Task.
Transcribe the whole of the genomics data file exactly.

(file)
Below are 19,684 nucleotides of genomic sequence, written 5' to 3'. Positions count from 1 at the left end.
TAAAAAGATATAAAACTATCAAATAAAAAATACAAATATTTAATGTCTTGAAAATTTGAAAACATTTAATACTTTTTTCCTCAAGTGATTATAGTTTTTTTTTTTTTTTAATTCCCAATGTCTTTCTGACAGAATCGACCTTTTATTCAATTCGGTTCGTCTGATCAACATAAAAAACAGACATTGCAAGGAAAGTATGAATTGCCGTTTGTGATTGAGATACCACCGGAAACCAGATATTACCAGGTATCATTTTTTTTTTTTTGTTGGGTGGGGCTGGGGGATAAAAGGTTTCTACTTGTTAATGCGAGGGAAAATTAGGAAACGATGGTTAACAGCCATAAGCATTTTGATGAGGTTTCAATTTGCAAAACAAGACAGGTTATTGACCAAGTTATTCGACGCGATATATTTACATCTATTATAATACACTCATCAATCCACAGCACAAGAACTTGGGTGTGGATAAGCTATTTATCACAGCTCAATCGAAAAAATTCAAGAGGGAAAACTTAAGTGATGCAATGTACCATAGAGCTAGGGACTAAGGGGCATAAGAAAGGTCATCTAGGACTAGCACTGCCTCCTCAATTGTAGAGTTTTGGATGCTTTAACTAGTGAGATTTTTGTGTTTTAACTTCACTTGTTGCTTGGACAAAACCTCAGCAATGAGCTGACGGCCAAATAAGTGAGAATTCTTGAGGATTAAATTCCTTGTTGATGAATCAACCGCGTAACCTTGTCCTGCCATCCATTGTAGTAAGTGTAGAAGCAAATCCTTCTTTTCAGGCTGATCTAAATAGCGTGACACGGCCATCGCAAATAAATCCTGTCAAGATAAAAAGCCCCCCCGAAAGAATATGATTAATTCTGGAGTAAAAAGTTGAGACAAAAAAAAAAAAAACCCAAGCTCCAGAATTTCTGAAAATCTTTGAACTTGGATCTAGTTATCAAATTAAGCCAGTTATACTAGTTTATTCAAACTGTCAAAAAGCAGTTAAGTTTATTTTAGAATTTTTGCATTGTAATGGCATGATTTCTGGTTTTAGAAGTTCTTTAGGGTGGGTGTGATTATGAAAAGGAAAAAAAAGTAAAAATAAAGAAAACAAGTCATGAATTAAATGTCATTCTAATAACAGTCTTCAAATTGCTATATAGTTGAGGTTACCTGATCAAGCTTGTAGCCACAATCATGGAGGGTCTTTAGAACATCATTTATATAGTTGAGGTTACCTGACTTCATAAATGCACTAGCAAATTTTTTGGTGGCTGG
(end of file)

Below are 19,684 nucleotides of genomic sequence, written 5' to 3'. Positions count from 1 at the left end.
TAAAAAGATATAAAACTATCAAATAAAAAATACAAATATTTAATGTCTTGAAAATTTGAAAACATTTAATACTTTTTTCCTCAAGTGATTATAGTTTTTTTTTTTTTTTAATTCCCAATGTCTTTCTGACAGAATCGACCTTTTATTCAATTCGGTTCGTCTGATCAACATAAAAAACAGACATTGCAAGGAAAGTATGAATTGCCGTTTGTGATTGAGATACCACCGGAAACCAGATATTACCAGGTATCATTTTTTTTTTTTTGTTGGGTGGGGCTGGGGGATAAAAGGTTTCTACTTGTTAATGCGAGGGAAAATTAGGAAACGATGGTTAACAGCCATAAGCATTTTGATGAGGTTTCAATTTGCAAAACAAGACAGGTTATTGACCAAGTTATTCGACGCGATATATTTACATCTATTATAATACACTCATCAATCCACAGCACAAGAACTTGGGTGTGGATAAGCTATTTATCACAGCTCAATCGAAAAAATTCAAGAGGGAAAACTTAAGTGATGCAATGTACCATAGAGCTAGGGACTAAGGGGCATAAGAAAGGTCATCTAGGACTAGCACTGCCTCCTCAATTGTAGAGTTTTGGATGCTTTAACTAGTGAGATTTTTGTGTTTTAACTTCACTTGTTGCTTGGACAAAACCTCAGCAATGAGCTGACGGCCAAATAAGTGAGAATTCTTGAGGATTAAATTCCTTGTTGATGAATCAACCGCGTAACCTTGTCCTGCCATCCATTGTAGTAAGTGTAGAAGCAAATCCTTCTTTTCAGGCTGATCTAAATAGCGTGACACGGCCATCGCAAATAAATCCTGTCAAGATAAAAAGCCCCCCCGAAAGAATATGATTAATTCTGGAGTAAAAAGTTGAGACAAAAAAAAAAAAAACCCAAGCTCCAGAATTTCTGAAAATCTTTGAACTTGGATCTAGTTATCAAATTAAGCCAGTTATACTAGTTTATTCAAACTGTCAAAAAGCAGTTAAGTTTATTTTAGAATTTTTGCATTGTAATGGCATGATTTCTGGTTTTAGAAGTTCTTTAGGGTGGGTGTGATTATGAAAAGGAAAAAAAAGTAAAAATAAAGAAAACAAGTCATGAATTAAATGTCATTCTAATAACAGTCTTCAAATTGCTATATAGTTGAGGTTACCTGATCAAGCTTGTAGCCACAATCATGGAGGGTCTTTAGAACATCATTTATATAGTTGAGGTTACCTGACTTCATAAATGCACTAGCAAATTTTTTGGTGGCTGG